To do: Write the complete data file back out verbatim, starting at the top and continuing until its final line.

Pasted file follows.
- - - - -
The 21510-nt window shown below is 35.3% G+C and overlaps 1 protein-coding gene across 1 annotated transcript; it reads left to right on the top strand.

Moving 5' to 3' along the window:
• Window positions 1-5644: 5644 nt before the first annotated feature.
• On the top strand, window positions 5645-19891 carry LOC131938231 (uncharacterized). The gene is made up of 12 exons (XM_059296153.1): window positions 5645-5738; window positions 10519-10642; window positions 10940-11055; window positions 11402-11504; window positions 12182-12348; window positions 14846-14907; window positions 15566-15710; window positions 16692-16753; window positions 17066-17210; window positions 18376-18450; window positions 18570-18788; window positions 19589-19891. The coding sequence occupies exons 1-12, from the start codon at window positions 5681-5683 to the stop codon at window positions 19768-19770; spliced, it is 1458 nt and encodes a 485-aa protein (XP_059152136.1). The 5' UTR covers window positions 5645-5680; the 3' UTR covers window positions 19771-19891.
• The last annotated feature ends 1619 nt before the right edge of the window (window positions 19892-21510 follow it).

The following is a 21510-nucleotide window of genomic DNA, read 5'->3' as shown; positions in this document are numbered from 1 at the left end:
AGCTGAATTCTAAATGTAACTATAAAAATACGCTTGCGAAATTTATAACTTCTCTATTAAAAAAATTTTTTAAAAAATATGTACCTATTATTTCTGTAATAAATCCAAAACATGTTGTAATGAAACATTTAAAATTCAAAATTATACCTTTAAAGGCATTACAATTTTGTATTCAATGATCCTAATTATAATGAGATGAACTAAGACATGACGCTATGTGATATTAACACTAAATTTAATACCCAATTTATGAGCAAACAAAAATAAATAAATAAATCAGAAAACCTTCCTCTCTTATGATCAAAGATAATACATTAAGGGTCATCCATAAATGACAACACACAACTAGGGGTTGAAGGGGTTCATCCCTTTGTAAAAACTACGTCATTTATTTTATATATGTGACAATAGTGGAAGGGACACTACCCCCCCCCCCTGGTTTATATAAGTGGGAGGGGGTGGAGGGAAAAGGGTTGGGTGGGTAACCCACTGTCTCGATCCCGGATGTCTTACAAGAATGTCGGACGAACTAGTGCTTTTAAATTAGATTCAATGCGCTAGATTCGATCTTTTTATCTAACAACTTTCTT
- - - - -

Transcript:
The 21510-nt window shown below is 35.3% G+C and overlaps 1 protein-coding gene across 1 annotated transcript; it reads left to right on the top strand.

Moving 5' to 3' along the window:
• Window positions 1-5644: 5644 nt before the first annotated feature.
• On the top strand, window positions 5645-19891 carry LOC131938231 (uncharacterized). The gene is made up of 12 exons (XM_059296153.1): window positions 5645-5738; window positions 10519-10642; window positions 10940-11055; window positions 11402-11504; window positions 12182-12348; window positions 14846-14907; window positions 15566-15710; window positions 16692-16753; window positions 17066-17210; window positions 18376-18450; window positions 18570-18788; window positions 19589-19891. The coding sequence occupies exons 1-12, from the start codon at window positions 5681-5683 to the stop codon at window positions 19768-19770; spliced, it is 1458 nt and encodes a 485-aa protein (XP_059152136.1). The 5' UTR covers window positions 5645-5680; the 3' UTR covers window positions 19771-19891.
• The last annotated feature ends 1619 nt before the right edge of the window (window positions 19892-21510 follow it).

The following is a 21510-nucleotide window of genomic DNA, read 5'->3' as shown; positions in this document are numbered from 1 at the left end:
AGCTGAATTCTAAATGTAACTATAAAAATACGCTTGCGAAATTTATAACTTCTCTATTAAAAAAATTTTTTAAAAAATATGTACCTATTATTTCTGTAATAAATCCAAAACATGTTGTAATGAAACATTTAAAATTCAAAATTATACCTTTAAAGGCATTACAATTTTGTATTCAATGATCCTAATTATAATGAGATGAACTAAGACATGACGCTATGTGATATTAACACTAAATTTAATACCCAATTTATGAGCAAACAAAAATAAATAAATAAATCAGAAAACCTTCCTCTCTTATGATCAAAGATAATACATTAAGGGTCATCCATAAATGACAACACACAACTAGGGGTTGAAGGGGTTCATCCCTTTGTAAAAACTACGTCATTTATTTTATATATGTGACAATAGTGGAAGGGACACTACCCCCCCCCCCTGGTTTATATAAGTGGGAGGGGGTGGAGGGAAAAGGGTTGGGTGGGTAACCCACTGTCTCGATCCCGGATGTCTTACAAGAATGTCGGACGAACTAGTGCTTTTAAATTAGATTCAATGCGCTAGATTCGATCTTTTTATCTAACAACTTTCTT